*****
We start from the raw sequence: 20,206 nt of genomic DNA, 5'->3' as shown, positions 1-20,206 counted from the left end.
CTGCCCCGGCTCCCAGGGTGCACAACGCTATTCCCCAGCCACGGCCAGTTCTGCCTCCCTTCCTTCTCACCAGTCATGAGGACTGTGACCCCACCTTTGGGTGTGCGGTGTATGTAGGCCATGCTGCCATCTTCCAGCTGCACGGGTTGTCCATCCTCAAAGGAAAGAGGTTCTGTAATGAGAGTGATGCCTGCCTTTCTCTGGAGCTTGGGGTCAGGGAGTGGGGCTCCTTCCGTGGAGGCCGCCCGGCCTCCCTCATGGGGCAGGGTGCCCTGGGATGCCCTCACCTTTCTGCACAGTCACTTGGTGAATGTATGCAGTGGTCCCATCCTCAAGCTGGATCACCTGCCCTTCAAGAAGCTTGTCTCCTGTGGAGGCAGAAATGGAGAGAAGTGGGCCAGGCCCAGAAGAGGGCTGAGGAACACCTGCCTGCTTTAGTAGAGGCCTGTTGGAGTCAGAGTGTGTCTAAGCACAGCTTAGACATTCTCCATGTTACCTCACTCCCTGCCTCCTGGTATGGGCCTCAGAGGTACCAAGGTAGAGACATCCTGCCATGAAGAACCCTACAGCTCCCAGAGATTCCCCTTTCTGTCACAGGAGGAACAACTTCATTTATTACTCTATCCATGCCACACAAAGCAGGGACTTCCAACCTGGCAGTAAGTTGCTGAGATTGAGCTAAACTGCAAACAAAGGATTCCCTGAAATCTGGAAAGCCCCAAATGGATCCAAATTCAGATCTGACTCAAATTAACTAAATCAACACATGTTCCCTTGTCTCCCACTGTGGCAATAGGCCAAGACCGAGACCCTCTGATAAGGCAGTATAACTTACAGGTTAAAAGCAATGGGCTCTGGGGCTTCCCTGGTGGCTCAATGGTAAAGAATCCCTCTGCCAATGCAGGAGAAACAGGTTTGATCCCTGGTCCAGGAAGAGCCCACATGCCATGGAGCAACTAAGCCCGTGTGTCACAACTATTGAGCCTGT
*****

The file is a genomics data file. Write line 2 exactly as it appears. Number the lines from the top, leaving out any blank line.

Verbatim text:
CTGCCCCGGCTCCCAGGGTGCACAACGCTATTCCCCAGCCACGGCCAGTTCTGCCTCCCTTCCTTCTCACCAGTCATGAGGACTGTGACCCCACCTTTGGGTGTGCGGTGTATGTAGGCCATGCTGCCATCTTCCAGCTGCACGGGTTGTCCATCCTCAAAGGAAAGAGGTTCTGTAATGAGAGTGATGCCTGCCTTTCTCTGGAGCTTGGGGTCAGGGAGTGGGGCTCCTTCCGTGGAGGCCGCCCGGCCTCCCTCATGGGGCAGGGTGCCCTGGGATGCCCTCACCTTTCTGCACAGTCACTTGGTGAATGTATGCAGTGGTCCCATCCTCAAGCTGGATCACCTGCCCTTCAAGAAGCTTGTCTCCTGTGGAGGCAGAAATGGAGAGAAGTGGGCCAGGCCCAGAAGAGGGCTGAGGAACACCTGCCTGCTTTAGTAGAGGCCTGTTGGAGTCAGAGTGTGTCTAAGCACAGCTTAGACATTCTCCATGTTACCTCACTCCCTGCCTCCTGGTATGGGCCTCAGAGGTACCAAGGTAGAGACATCCTGCCATGAAGAACCCTACAGCTCCCAGAGATTCCCCTTTCTGTCACAGGAGGAACAACTTCATTTATTACTCTATCCATGCCACACAAAGCAGGGACTTCCAACCTGGCAGTAAGTTGCTGAGATTGAGCTAAACTGCAAACAAAGGATTCCCTGAAATCTGGAAAGCCCCAAATGGATCCAAATTCAGATCTGACTCAAATTAACTAAATCAACACATGTTCCCTTGTCTCCCACTGTGGCAATAGGCCAAGACCGAGACCCTCTGATAAGGCAGTATAACTTACAGGTTAAAAGCAATGGGCTCTGGGGCTTCCCTGGTGGCTCAATGGTAAAGAATCCCTCTGCCAATGCAGGAGAAACAGGTTTGATCCCTGGTCCAGGAAGAGCCCACATGCCATGGAGCAACTAAGCCCGTGTGTCACAACTATTGAGCCTGT